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2013 Research News

 

New Single-Cell Measurement Techniques Reveal Significant Functional Heterogeneity

As analytical technologies have improved over the past decade, it has become clear that cells within the same tissue can differ greatly in how they are behaving at any given moment. Now, two teams of collaborators have developed technologies that can characterize various aspects of this phenotypic heterogeneity in thousands of cells simultaneously. These high-throughput techniques will not only shed new light on a variety of biological processes, but could also provide important diagnostic information that could improve the treatment of cancer and other diseases.

In a paper published in the journal Integrative Biology, Denis Wirtz, principal investigator of the Johns Hopkins University Physical Sciences-Oncology Center, and his collaborators describe a high-throughput microscopy technique that can measure simultaneously both the state of the cell cycle and a number of parameters of cellular morphology. Then, in a paper published in the journal Analytical Chemistry, Rong Fan, head of the Single Cell Profiling Core facility at the Dana Farber Cancer Institute Physical Sciences – Oncology Center, working with Dr. Wirtz’s group, describe a simple-to-use high-throughput method for simultaneously measuring a wide range of secreted proteins from more than one thousand individual cells.

Maintaining a properly regulated cell cycle, the highly coordinated process of cell division, is essential to the growth of cells and organisms and when the cell cycle goes awry, the results can be devastating, leading to diseases such as cancer. A limitation in many studies of how various cellular properties relate to the cell cycle is the use of chemical methods for cell cycle synchronization or from measurements averaged over many cells in various stages of the cell cycle.

Dr. Wirtz and colleagues designed their method to interrogate the cell cycle by analyzing morphometric properties in live cells in an attempt to tease out some of the subtleties of this key process. Using this technique, which relies on automated image analysis software, the team were able to accurately infer the cell-cycle stage of up to 2000 cells at a time from fluorescent images. The researchers demonstrated the effectiveness of their method in nine different cell types. These included normal and diseased cells, human and rodent cells, as well as cells harvested from primary tumors and metastatic lesions from cancer patients.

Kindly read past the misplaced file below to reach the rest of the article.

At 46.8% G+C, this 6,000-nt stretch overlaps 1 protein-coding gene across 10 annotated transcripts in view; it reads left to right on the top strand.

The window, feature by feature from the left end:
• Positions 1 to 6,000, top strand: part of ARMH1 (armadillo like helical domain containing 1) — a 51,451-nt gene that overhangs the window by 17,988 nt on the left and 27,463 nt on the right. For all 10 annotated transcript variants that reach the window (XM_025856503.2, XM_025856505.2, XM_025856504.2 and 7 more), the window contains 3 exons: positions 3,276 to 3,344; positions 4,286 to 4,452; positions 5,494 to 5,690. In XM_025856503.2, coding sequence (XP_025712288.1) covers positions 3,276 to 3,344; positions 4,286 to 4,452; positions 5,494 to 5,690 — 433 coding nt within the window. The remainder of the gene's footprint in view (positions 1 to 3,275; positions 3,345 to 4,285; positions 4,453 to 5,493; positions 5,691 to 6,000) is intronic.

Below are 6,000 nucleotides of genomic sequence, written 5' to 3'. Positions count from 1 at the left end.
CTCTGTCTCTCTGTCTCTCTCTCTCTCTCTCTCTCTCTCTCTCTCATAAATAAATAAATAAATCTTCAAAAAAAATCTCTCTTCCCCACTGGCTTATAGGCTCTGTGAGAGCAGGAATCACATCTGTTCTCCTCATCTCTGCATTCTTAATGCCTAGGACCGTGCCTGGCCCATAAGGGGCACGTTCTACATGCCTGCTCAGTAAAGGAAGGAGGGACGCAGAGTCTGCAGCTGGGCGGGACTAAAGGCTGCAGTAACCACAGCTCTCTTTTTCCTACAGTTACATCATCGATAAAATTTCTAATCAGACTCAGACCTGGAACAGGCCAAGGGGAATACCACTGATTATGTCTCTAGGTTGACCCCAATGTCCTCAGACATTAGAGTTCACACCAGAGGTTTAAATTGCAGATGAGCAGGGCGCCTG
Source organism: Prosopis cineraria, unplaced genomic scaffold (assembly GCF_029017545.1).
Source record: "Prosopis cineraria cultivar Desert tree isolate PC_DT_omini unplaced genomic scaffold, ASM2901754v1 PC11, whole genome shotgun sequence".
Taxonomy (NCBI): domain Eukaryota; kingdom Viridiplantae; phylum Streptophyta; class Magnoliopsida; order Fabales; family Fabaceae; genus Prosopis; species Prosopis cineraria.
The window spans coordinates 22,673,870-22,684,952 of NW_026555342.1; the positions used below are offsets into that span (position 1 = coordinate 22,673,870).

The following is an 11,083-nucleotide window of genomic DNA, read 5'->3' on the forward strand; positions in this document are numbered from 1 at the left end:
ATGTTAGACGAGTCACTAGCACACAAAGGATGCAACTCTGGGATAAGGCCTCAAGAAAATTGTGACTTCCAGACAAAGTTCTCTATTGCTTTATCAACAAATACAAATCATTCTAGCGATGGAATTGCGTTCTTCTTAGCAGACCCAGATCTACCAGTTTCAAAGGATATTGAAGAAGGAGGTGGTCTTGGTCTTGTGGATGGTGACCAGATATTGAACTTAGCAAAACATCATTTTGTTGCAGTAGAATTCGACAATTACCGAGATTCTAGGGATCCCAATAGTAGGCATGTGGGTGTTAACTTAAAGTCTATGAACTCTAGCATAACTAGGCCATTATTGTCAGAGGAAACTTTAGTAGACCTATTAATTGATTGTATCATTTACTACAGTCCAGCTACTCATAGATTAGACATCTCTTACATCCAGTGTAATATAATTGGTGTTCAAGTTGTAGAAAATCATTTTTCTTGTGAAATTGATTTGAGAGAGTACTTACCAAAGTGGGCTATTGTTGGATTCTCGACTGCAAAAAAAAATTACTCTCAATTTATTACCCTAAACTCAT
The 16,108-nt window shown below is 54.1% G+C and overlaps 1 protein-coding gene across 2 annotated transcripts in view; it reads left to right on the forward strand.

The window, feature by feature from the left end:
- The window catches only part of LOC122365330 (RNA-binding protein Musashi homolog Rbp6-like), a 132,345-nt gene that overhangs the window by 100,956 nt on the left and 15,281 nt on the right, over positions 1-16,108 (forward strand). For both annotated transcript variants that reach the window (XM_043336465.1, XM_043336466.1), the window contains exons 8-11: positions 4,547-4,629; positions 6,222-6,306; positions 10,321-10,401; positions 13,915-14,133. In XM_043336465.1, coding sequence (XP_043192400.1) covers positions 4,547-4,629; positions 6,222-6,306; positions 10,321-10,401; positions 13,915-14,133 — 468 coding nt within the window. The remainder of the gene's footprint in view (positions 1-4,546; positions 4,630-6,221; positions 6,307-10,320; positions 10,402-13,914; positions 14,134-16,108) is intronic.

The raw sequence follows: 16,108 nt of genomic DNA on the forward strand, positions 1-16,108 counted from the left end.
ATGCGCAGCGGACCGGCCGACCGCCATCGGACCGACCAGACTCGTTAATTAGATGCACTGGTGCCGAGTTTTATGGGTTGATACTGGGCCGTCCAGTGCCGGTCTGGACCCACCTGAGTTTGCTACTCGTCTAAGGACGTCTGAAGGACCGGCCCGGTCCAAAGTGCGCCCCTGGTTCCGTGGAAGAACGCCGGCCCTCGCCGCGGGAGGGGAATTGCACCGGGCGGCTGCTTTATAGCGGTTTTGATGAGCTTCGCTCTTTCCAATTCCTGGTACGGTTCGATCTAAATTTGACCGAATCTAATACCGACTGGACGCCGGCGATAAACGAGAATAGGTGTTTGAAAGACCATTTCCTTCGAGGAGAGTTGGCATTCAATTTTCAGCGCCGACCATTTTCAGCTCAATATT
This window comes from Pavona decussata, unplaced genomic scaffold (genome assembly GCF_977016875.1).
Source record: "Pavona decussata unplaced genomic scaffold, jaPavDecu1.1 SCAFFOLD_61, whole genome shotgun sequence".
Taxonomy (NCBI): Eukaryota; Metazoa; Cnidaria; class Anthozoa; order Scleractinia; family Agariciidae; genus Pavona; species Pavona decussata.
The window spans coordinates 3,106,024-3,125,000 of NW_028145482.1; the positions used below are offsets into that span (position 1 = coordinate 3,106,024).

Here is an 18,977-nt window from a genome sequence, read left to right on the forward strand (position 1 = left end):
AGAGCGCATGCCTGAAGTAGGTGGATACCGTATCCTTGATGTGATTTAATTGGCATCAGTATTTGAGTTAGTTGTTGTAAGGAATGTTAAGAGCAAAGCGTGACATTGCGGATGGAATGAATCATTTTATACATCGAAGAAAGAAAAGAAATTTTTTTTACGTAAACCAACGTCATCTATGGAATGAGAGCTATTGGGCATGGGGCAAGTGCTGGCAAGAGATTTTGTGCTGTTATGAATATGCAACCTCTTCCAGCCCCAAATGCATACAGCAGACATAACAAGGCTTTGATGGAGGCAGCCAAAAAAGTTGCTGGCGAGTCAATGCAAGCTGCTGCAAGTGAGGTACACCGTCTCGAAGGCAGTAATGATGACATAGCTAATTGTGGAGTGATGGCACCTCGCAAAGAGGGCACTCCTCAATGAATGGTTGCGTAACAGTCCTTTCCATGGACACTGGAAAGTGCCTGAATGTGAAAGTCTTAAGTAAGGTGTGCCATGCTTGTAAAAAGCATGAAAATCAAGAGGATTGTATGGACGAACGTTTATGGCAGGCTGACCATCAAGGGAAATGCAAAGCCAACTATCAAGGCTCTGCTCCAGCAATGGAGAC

The Johns Hopkins team was able to pinpoint a number of key changes in cell properties that are tied to distinct phases of the cell cycle, and were even able to formulate a simple equation that defines how the physical properties of a cell are affected by cell-cycle changes and genetic manipulations of the cell. They also used this technique to identify new regulators of cell cycle distribution.

Dr. Fan’s team, meanwhile, was interested in quantifying the various proteins that individual cells secrete as a function of their health or disease status. Their method relies on two components – one that encodes a high-density antibody barcode array deposited on a glass substrate, the other consists of an array of 5440 subnanoliter microchambers etched into the biocompatible polymer PDMS for capturing single cells. Once a suspension of cells is deposited on the microchamber plate, the barcode plate is aligned over the array so that each microchamber interacts with a complete set of barcodes. After a suitable incubation time, the two components are separated, processed, imaged, and analyzed. The entire process can be completed in as little as a few hours, and the technique can detect as few as 160 molecules of a given protein secreted from a single cell.

Using this method, Dr. Fan’s group, working with Dr. Wirtz’s laboratory, was able to measure the levels of 14 different proteins secreted by over a thousand single cells isolated from human lung tumor samples simultaneously. Because the technique does not harm the cells, they were also able to measure the migratory behavior of the cells and correlated the expression of specific proteins to this behavior. These findings could provide new insights into metastasis.

The investigators note that their technique “has a number of clinician-friendly features such as ease of operation, low sample consumption, and standardized data analysis.” They also state that it represents “a potentially transformative tool for informative monitoring of cellular function and immunity in patients.”

The studies reported were supported in part by the National Cancer Institute's Physical Sciences in Oncology initiative, a program that aims to foster the development of innovative ideas and new fields of study based on knowledge of the biological and physical laws and principles that define both normal and tumor systems. The microscopy work was detailed in a paper titled, “Functional interplay between the cell cycle and cell phenotypes.” An abstract of this paper is available at the journal’s Web site. View abstract.

The microchamber array device is detailed in a paper titled, “High-throughput secrotomic analysis of single cells to assess functional cellular heterogeneity.” An abstract of this paper is available at the journal’s Web site. View abstract